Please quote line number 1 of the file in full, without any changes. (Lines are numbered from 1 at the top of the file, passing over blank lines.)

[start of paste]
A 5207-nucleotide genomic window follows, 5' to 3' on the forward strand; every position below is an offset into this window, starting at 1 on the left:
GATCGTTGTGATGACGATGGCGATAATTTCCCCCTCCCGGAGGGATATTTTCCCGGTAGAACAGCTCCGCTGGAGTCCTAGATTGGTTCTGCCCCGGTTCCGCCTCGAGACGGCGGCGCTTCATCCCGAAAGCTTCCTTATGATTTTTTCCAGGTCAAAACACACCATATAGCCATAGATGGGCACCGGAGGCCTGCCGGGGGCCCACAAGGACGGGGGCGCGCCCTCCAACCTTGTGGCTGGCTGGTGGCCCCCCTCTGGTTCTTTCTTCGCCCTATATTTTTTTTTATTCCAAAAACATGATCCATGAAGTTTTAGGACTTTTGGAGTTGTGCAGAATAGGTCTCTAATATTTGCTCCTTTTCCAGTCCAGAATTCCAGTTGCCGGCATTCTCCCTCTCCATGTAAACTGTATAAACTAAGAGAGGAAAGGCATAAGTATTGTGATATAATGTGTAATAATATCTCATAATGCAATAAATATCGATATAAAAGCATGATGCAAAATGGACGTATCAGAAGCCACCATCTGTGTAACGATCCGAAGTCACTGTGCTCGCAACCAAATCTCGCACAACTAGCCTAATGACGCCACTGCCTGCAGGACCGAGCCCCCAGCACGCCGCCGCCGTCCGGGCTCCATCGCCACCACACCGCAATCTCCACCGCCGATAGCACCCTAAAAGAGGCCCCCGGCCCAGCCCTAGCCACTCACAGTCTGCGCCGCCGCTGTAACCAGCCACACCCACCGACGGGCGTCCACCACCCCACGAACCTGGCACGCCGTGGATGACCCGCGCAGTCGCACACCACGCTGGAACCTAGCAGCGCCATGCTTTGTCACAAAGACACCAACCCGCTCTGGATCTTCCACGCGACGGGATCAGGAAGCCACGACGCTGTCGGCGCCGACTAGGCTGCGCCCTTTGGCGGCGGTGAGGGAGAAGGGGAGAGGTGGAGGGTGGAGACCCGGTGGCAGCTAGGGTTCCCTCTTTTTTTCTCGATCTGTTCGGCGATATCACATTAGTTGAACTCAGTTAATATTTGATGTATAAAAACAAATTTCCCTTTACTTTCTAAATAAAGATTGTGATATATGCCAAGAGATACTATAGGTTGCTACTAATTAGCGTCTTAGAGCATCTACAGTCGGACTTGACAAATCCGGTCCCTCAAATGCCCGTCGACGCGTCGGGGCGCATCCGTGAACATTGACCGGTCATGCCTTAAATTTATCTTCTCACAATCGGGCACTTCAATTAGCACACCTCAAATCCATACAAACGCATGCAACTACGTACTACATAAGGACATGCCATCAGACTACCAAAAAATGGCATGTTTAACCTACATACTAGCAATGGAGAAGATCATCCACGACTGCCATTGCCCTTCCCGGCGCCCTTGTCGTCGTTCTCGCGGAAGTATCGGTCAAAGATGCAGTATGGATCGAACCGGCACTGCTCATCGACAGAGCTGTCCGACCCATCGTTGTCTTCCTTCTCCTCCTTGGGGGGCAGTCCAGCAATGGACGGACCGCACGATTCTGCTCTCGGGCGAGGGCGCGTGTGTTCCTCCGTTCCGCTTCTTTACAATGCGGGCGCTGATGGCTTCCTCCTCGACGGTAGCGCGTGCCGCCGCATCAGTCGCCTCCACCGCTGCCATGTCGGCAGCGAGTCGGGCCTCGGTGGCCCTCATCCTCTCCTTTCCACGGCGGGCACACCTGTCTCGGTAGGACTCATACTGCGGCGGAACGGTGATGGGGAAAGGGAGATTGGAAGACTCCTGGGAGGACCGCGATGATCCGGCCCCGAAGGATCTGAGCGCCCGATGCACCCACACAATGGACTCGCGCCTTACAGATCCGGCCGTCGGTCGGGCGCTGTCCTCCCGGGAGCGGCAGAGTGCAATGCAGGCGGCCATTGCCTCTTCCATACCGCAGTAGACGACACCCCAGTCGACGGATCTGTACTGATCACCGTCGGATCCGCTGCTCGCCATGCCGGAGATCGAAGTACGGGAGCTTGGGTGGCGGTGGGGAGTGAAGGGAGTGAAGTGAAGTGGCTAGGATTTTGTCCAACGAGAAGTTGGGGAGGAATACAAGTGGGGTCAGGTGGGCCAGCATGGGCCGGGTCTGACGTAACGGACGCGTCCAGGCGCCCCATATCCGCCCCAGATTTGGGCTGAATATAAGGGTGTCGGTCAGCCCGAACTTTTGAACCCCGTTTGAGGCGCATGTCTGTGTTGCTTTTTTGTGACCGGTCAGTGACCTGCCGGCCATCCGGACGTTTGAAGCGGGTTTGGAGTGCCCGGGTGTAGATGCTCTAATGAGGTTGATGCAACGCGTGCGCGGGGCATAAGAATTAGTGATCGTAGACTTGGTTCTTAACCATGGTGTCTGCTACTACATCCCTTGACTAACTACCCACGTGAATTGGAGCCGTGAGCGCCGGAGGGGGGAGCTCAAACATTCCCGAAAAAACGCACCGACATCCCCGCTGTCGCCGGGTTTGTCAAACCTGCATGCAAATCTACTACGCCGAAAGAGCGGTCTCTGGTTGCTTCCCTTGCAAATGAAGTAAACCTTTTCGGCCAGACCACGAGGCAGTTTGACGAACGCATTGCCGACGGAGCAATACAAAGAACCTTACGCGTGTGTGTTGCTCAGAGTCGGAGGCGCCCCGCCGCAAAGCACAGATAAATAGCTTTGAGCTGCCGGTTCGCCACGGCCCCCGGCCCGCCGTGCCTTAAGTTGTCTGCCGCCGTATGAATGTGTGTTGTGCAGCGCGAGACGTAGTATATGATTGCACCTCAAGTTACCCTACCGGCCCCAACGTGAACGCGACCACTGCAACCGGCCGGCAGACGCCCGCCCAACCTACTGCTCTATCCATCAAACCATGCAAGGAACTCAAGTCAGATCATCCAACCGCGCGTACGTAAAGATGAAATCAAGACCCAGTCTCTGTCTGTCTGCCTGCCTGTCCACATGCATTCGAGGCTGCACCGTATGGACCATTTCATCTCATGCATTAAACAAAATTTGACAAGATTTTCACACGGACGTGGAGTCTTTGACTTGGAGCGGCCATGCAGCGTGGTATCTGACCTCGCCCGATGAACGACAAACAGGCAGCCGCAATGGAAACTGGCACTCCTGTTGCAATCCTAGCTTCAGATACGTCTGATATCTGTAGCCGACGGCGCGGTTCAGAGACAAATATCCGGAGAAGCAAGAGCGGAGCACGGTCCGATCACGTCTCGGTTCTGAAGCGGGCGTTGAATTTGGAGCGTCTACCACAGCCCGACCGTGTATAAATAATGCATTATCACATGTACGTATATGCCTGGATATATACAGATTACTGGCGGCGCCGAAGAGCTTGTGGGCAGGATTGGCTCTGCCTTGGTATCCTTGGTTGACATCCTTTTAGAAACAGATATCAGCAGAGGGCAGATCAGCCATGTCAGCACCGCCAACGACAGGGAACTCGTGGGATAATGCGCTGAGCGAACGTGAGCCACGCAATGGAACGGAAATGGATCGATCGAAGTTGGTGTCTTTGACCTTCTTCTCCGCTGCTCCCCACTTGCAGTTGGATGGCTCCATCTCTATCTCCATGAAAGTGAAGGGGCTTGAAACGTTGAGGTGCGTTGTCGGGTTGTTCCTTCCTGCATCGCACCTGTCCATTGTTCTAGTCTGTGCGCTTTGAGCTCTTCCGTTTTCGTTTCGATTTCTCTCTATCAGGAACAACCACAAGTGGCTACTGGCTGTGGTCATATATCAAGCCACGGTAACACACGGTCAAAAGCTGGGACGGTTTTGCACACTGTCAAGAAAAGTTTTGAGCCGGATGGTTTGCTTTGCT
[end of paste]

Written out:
A 5207-nucleotide genomic window follows, 5' to 3' on the forward strand; every position below is an offset into this window, starting at 1 on the left: